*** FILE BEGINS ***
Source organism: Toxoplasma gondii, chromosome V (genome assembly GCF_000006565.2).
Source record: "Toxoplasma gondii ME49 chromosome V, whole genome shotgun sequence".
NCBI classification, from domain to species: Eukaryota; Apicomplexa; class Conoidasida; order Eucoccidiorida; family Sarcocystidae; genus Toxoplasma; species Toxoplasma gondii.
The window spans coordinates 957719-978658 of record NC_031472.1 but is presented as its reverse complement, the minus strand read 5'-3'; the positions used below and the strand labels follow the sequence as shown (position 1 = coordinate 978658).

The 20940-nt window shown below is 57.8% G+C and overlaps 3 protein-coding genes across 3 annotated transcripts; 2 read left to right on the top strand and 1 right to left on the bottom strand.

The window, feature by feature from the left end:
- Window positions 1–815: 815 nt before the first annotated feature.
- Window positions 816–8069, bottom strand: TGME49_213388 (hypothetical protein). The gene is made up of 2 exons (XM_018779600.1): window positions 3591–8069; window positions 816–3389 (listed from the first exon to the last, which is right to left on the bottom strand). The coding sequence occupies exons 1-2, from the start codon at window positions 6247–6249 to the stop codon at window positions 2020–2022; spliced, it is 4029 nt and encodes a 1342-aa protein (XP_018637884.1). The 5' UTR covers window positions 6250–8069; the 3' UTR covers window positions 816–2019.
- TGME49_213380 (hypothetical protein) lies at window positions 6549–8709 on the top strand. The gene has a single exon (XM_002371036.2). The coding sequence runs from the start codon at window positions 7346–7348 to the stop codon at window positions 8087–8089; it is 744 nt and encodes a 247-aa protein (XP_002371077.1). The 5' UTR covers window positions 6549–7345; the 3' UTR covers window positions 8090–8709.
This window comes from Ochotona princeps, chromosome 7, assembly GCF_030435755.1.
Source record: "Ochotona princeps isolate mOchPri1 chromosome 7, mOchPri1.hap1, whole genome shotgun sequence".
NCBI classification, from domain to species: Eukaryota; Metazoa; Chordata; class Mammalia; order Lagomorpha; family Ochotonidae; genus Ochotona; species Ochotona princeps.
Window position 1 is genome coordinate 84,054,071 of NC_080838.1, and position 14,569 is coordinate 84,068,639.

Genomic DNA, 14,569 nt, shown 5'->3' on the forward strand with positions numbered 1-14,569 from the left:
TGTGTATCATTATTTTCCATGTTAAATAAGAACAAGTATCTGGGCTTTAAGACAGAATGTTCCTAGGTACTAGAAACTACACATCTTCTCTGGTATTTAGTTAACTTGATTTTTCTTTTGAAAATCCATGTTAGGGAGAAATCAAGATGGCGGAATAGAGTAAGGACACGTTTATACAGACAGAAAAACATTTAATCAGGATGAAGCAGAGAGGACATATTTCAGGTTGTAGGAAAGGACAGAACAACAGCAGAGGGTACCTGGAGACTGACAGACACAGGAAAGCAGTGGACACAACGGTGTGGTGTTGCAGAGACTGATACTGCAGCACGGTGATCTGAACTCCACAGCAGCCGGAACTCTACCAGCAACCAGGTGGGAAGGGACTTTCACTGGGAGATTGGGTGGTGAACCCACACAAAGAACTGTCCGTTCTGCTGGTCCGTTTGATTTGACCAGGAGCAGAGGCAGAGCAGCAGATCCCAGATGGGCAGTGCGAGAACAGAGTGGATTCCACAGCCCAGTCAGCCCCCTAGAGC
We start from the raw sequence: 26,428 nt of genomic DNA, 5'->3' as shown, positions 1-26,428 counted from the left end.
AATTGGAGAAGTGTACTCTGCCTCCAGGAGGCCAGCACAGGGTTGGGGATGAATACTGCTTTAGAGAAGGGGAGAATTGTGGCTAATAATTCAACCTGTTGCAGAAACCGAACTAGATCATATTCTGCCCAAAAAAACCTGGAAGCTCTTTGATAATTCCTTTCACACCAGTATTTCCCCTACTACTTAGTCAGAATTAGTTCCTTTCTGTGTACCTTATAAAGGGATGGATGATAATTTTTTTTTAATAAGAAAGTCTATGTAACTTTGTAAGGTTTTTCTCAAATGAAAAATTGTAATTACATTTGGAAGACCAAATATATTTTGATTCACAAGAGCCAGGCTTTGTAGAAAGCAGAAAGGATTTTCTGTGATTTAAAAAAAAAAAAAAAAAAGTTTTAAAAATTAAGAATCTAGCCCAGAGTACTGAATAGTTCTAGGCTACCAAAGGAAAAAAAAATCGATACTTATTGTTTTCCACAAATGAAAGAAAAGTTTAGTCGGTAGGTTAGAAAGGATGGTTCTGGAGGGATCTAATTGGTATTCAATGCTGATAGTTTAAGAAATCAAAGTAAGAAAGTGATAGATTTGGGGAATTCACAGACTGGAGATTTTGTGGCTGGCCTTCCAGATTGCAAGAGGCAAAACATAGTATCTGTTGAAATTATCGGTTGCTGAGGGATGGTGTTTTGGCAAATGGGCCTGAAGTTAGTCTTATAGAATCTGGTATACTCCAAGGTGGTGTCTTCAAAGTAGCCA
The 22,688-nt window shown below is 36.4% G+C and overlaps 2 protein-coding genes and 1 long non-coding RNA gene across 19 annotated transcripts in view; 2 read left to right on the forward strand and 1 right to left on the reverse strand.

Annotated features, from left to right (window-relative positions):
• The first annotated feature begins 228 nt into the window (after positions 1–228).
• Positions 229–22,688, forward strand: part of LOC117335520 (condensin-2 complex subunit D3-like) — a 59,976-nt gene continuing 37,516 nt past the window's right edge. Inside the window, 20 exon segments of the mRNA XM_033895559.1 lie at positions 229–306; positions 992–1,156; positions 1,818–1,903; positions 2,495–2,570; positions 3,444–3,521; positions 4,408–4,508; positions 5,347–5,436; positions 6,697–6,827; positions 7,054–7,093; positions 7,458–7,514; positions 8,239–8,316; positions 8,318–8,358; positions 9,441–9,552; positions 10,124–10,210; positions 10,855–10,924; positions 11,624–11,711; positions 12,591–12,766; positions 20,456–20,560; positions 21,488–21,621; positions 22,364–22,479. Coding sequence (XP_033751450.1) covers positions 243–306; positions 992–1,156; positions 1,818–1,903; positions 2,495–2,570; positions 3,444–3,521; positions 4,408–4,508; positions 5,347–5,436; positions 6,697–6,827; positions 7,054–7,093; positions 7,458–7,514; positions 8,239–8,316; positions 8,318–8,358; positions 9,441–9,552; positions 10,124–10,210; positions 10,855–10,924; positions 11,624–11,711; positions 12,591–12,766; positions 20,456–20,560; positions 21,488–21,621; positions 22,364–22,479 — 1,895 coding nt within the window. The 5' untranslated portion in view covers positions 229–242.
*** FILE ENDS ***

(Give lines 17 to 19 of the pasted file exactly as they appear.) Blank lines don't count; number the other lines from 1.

AATTGGAGAAGTGTACTCTGCCTCCAGGAGGCCAGCACAGGGTTGGGGATGAATACTGCTTTAGAGAAGGGGAGAATTGTGGCTAATAATTCAACCTGTTGCAGAAACCGAACTAGATCATATTCTGCCCAAAAAAACCTGGAAGCTCTTTGATAATTCCTTTCACACCAGTATTTCCCCTACTACTTAGTCAGAATTAGTTCCTTTCTGTGTACCTTATAAAGGGATGGATGATAATTTTTTTTTAATAAGAAAGTCTATGTAACTTTGTAAGGTTTTTCTCAAATGAAAAATTGTAATTACATTTGGAAGACCAAATATATTTTGATTCACAAGAGCCAGGCTTTGTAGAAAGCAGAAAGGATTTTCTGTGATTTAAAAAAAAAAAAAAAAAAGTTTTAAAAATTAAGAATCTAGCCCAGAGTACTGAATAGTTCTAGGCTACCAAAGGAAAAAAAAATCGATACTTATTGTTTTCCACAAATGAAAGAAAAGTTTAGTCGGTAGGTTAGAAAGGATGGTTCTGGAGGGATCTAATTGGTATTCAATGCTGATAGTTTAAGAAATCAAAGTAAGAAAGTGATAGATTTGGGGAATTCACAGACTGGAGATTTTGTGGCTGGCCTTCCAGATTGCAAGAGGCAAAACATAGTATCTGTTGAAATTATCGGTTGCTGAGGGATGGTGTTTTGGCAAATGGGCCTGAAGTTAGTCTTATAGAATCTGGTATACTCCAAGGTGGTGTCTTCAAAGTAGCCA
The 22,688-nt window shown below is 36.4% G+C and overlaps 2 protein-coding genes and 1 long non-coding RNA gene across 19 annotated transcripts in view; 2 read left to right on the forward strand and 1 right to left on the reverse strand.

Annotated features, from left to right (window-relative positions):